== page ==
Sahara operated under a “Limited Partnership Agreement, ” dated December 28, 1992 (“LPA 1992”). (Id. ¶ 14). The LPA 1992 governed business operations, including who qualified as a “Limited Partner” and standards for changes to the LPA 1992. (Id. ¶¶ 16-21).

         The LPA 1992 underwent several amendments while Plaintiff was an investor in Sahara, the first of which occurred in 1996 and involved a “split” in Units from 100 to 1000. (Id. ¶ 22). That split meant each “currently outstanding Unit” would be divided into 10 Units. (Id.). A second amendment in 2005 again “split” each outstanding Unit into two, and also changed the standard for a “Majority in Interest” under the LPA 1992. (Id. ¶ 23).

         On September 5, 2014, Sahara sent all investors a proposed amendment to the LPA 1992. (Id. ¶ 26). Relevant to this case, that proposed amendment changed the requirements for an investor to be a Limited Partner; and it also changed the Partnership and General Partner's ability to repurchase a Limited Partner's Units at a certain, agreed-upon price. (Id.). For example, the amendment included a “Physician Eligibility Requirement” and a “Physician Investor” requirement so that an investor “must perform at least one-third of his or her procedures that are on the Medicare-approved ASC procedure list at the Center.” (Id. ¶ 31). Plaintiff alleges that he did not consent or agree to the proposed change; but the amendment nonetheless passed on November 20, 2014 (“LPA 2014”). (Id. ¶¶ 27-29).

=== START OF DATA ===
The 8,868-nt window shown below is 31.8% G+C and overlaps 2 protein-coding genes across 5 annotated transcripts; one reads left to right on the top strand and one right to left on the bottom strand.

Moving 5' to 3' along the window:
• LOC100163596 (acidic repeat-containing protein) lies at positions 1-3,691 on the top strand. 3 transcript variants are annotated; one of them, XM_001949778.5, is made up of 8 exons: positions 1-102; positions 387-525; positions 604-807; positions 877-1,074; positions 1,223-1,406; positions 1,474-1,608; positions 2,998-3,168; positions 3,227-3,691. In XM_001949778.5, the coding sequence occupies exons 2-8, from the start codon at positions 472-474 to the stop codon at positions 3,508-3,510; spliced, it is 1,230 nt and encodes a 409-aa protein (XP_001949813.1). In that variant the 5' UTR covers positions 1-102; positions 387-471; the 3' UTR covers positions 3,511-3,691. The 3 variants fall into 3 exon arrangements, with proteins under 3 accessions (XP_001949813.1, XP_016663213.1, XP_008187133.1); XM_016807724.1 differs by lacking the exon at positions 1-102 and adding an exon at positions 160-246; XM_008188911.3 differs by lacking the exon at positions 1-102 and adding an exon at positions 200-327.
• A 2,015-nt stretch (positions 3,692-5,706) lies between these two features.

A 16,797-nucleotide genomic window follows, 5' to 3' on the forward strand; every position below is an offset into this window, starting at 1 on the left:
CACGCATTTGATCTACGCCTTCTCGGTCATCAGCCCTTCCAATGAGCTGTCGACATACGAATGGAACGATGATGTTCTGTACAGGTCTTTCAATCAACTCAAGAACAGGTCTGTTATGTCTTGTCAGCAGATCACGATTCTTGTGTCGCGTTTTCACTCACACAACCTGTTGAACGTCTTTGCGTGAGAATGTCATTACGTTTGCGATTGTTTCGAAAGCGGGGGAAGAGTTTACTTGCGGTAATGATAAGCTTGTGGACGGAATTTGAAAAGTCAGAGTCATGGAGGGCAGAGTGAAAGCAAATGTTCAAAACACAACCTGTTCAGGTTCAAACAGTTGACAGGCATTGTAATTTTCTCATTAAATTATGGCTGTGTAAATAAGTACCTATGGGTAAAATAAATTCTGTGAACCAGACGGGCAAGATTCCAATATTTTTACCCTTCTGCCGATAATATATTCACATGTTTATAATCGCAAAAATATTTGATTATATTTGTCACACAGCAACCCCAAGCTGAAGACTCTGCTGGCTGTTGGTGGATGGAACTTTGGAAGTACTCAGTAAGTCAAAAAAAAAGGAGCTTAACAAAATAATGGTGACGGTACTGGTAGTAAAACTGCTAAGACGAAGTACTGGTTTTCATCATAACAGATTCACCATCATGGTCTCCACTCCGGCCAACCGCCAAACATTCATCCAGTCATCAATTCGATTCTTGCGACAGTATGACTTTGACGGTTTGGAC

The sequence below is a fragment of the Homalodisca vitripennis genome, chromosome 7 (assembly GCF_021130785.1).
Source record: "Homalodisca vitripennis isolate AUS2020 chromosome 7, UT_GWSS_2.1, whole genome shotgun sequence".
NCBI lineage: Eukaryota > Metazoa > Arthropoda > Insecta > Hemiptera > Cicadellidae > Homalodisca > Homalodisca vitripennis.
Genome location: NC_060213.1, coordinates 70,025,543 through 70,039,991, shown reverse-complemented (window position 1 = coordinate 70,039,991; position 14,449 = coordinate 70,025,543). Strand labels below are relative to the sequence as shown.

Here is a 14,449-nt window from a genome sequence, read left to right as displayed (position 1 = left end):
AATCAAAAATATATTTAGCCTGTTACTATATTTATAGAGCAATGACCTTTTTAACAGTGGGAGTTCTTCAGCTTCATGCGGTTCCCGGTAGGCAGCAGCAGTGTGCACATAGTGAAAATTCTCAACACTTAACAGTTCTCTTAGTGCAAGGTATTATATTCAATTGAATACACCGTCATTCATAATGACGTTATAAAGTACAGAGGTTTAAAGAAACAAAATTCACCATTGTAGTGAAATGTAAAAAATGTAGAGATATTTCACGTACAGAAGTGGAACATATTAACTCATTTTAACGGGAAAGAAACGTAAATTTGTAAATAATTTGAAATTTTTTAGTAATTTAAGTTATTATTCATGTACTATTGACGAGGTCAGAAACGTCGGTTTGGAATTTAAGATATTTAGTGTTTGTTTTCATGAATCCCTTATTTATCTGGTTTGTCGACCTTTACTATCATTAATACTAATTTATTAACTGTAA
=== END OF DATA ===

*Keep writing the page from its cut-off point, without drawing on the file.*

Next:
Roughly one year later, Hickman, acting as Surgicare's agent, sent a letter to Plaintiff explaining that, “pursuant to the terms of the [LPA 2014], ” Surgicare exercised its option to repurchase Plaintiff's Units because Plaintiff did not meet the “Physician Eligibility Requirements” as defined in the LPA 2014. (Id. ¶¶ 5, 33-34). Plaintiff accordingly received $16, 880.00 for his repurchased Units. (Id. ¶ 35).